In recent years we've seen several new materials based on varying chemical composition as well as thickness of the
absorber developed by various mask blank vendors namely Hoya and ShinEtsu. These materials are improving
resolution, pattern fidelity and to some degree also mask lifetime. Adding the EUV mask blank materials increases
further the spectrum of materials, taking into account all the absorber stacks available today on market.
Thorough investigation of the clean process performance as a function of surface material shows significant variation in
the critical parameters as defectivity, susceptibility to recontamination and relative cleaning efficiency.
Goal of this work is to
1) Compare the already mentioned clean related properties together with feature damage and impact on the critical
dimension (CD) shift for different materials.
2) Find a compromise between the technology requirements and process limitations resulting from the combination of
available processes with material properties.
Some aspects of the new materials such as stack height and interface between absorber and substrate are making this
task easier, especially with respect to feature damage. On the other hand the most critical parameter - the cleaning
efficiency, dropped due to the introduction of the new materials, mainly due to unfavorable sticking coefficients of
Pending the availability of actinic inspection tools, optical inspection tools with 193 nm DUV
illumination wavelength are currently used to inspect EUV masks and EUVL-exposed wafers.
Due to strong optical absorption, DUV photons can penetrate only a few surface layers of EUV
masks, making them sub-optimal for detecting hidden defects embedded within the sub-layers of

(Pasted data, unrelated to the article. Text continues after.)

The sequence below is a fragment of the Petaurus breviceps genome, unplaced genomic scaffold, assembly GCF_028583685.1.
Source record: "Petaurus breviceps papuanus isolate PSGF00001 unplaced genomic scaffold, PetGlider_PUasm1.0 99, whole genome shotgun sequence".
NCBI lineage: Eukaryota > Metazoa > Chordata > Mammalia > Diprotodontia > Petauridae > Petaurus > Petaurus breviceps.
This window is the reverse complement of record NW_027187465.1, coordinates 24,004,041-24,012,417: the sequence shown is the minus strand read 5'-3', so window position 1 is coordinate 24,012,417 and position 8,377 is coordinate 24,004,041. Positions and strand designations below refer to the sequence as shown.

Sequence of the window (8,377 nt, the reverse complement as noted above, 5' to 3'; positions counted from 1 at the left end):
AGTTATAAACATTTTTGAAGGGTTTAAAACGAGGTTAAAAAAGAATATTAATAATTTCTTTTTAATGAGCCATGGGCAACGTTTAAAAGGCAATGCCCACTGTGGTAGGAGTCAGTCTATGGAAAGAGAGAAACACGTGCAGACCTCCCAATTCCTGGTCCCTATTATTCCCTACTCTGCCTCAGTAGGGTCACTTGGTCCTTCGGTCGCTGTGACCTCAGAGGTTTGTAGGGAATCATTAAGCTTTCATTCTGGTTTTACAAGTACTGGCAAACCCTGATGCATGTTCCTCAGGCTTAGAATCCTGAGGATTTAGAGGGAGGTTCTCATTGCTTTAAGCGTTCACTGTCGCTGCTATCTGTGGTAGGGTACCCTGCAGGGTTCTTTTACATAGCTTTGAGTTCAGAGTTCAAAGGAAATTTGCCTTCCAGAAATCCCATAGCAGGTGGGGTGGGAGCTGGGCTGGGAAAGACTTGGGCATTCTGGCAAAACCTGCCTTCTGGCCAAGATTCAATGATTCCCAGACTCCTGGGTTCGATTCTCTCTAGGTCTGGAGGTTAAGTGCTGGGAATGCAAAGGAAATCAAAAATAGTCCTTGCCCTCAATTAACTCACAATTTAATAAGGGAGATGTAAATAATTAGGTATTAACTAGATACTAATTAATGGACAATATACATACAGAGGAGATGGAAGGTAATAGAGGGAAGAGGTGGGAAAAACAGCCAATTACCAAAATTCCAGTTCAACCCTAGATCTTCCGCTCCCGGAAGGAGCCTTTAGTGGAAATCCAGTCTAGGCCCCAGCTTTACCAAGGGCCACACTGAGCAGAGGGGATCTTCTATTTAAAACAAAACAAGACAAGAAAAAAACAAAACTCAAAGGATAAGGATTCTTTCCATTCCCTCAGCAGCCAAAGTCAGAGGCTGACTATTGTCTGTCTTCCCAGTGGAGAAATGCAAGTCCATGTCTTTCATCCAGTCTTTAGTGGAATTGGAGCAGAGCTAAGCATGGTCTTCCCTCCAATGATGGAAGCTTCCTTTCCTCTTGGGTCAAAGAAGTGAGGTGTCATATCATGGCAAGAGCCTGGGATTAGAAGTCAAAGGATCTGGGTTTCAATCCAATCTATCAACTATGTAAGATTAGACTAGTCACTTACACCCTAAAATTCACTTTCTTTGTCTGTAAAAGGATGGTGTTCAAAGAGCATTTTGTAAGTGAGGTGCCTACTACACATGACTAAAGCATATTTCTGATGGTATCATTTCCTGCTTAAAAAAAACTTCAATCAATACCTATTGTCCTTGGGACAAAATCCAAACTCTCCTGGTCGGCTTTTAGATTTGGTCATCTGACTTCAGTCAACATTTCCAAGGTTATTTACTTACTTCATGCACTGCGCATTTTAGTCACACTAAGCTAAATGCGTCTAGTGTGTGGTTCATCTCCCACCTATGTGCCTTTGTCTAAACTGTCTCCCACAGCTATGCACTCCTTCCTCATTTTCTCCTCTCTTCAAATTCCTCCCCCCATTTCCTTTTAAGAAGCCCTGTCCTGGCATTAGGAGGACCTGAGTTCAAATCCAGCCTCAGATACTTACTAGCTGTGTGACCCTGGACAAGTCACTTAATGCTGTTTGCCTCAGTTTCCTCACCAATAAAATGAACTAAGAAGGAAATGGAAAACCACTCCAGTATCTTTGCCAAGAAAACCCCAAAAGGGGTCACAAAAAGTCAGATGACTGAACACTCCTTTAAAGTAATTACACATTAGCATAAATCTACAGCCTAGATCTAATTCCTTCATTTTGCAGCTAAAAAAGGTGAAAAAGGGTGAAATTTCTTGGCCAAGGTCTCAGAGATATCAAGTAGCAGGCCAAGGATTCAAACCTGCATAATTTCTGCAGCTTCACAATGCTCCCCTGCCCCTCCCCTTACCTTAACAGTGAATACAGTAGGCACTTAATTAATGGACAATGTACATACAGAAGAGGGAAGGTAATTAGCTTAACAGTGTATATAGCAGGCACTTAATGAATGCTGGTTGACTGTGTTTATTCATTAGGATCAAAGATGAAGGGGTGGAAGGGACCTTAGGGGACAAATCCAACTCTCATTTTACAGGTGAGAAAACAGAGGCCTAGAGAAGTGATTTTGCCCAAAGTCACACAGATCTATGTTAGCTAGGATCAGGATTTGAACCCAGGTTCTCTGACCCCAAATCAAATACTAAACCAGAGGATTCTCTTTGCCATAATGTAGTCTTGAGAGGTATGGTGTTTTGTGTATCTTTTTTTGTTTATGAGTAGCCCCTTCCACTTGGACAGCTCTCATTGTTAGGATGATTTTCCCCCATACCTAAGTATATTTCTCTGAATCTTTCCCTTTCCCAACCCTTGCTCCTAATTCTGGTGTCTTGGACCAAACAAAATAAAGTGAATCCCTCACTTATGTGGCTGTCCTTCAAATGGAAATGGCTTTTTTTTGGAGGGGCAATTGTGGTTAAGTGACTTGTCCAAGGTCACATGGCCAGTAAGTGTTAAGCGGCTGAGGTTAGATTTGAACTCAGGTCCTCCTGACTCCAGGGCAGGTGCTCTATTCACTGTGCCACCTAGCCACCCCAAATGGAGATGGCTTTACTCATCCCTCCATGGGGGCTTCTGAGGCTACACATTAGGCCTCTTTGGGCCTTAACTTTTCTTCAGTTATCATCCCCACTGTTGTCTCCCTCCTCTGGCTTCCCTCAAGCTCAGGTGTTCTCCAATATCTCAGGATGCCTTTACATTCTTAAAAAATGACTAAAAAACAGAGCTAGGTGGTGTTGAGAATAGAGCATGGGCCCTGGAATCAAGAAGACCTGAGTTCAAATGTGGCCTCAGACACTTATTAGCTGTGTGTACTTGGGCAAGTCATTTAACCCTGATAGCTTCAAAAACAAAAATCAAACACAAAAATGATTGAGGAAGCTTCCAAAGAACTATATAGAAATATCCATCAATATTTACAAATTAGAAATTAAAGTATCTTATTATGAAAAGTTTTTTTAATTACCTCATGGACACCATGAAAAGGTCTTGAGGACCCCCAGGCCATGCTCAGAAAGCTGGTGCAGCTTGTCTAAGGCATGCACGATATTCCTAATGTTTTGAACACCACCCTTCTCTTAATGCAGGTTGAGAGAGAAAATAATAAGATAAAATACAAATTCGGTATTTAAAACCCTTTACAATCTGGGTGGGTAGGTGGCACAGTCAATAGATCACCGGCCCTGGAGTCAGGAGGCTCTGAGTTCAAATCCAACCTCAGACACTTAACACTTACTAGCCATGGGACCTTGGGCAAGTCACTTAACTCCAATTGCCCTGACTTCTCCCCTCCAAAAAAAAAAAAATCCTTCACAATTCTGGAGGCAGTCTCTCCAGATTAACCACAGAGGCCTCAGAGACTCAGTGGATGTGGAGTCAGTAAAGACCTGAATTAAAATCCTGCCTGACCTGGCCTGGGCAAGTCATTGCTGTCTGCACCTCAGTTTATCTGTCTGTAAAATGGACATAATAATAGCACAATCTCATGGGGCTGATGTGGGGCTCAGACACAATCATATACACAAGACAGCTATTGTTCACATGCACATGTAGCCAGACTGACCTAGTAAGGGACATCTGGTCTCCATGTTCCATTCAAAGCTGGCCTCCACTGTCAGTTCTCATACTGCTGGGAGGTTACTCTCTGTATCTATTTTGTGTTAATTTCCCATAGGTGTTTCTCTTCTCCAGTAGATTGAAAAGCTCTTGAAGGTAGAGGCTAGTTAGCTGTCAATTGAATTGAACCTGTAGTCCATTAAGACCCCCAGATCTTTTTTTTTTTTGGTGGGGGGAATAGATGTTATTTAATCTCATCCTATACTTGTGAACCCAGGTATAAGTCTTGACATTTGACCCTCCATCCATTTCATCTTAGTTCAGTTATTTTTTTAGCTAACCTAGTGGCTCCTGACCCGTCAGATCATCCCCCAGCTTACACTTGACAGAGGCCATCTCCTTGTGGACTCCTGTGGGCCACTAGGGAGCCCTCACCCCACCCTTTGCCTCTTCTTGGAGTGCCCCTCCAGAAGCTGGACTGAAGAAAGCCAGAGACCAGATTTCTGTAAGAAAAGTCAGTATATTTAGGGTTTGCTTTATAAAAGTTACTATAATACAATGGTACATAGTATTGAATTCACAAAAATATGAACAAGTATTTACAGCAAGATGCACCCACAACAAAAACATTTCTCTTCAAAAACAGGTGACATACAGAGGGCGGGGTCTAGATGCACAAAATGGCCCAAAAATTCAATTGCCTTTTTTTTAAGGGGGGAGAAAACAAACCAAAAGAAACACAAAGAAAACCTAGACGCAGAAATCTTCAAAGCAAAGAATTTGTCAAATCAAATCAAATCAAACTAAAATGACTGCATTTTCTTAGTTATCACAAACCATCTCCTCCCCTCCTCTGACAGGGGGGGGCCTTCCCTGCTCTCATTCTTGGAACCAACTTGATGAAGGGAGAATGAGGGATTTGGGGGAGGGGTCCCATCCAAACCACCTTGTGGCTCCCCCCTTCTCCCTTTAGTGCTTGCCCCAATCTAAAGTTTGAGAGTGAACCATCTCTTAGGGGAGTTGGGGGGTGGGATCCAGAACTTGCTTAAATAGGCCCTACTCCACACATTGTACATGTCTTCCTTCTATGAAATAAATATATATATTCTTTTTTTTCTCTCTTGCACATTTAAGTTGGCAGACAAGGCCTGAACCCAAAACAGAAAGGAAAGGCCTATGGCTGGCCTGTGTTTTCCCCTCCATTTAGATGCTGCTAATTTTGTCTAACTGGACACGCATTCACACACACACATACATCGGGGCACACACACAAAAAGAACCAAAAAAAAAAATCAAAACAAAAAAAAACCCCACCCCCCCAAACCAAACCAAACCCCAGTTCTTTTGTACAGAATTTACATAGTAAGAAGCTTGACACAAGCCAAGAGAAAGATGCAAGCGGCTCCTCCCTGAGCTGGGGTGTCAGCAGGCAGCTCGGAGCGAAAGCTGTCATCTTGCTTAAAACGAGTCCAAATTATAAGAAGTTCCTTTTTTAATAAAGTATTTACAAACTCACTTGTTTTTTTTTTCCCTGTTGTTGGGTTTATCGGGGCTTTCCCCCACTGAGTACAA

the mask, the so-called phase defects. Although these phase defects may not be detected by
optical inspection tools, they may print on the wafer. Conversely, false and nuisance defects
which may not print on the wafer may be detected by optical inspection tools, and by so doing,
degrade the inspection sensitivity of the tool to real and critical defects. This paper discusses
approaches to optimizing the optical inspection sensitivity of EUV masks, with a view to
overcoming some of the absorption limitations of the inspection wavelength and also with a view
to enhancing the imaging contrast of the reflected light between the low reflective absorber/antireflection
coating stack and the moderately reflective mirror surface of Mo/Si bilayers, capped
with a thin Ru layer, and which serves to protect the mirror surface from damage and
contamination during mask fabrication and wafer printing processes. The effects of mask
absorber/ARC stack thickness on optical inspection contrast are simulated using rigorous
coupled wave analysis (RCWA), and compared to experimental results. EUV masks with thin
absorber/ARC stacks are observed to have higher inspection contrast, up to 15 % higher than
their thicker counterparts, especially as the feature pitch gets smaller. Blank defect inspection
performance of tools such as the Siemens DFX40 tool and KLA 617 Teron tool equipped with
Phasur module are compared, and correlated with patterned mask inspection data generated from
KLA 617 Teron tool. Patterned mask defect sensitivities to the tune of 40 nm and 90 nm were
obtained on thin and thick absorber/ARC stacks, respectively. The defect location accuracy of
the Teron 617 tool is better than 250 nm (3σ), while the alignment repeatability of the Teron 617
on the fiducials is better than 60 nm (3σ). Printability of mask blank and patterned mask defects
on exposed wafers in terms of what and where the defects print, are also presented. Four masks
with different absorber and antireflection coating thicknesses, some with substrate and absorber programmed defects of different types and sizes, were fabricated and used to expose resistcoated
SiN substrate wafers on full field ASML EUV scanners.
Photomask technology has attained feature sizes of about 50nm and below. Whereas the main feature size is still above
70-80nm at 20nm technology node recently reported e.g. by Toppan Printing Company as developed, assist features for
this node are in the range of 50-60nm.
One of the critical aspects of this technology development is the cleaning process. Processes are supposed to clean off
contamination and particles down to a defect size of about 40nm and at the same time prevent damage to assist features
in the same size range. Due to obvious trade offs between cleaning power and Feature Damage Probability (FPD), this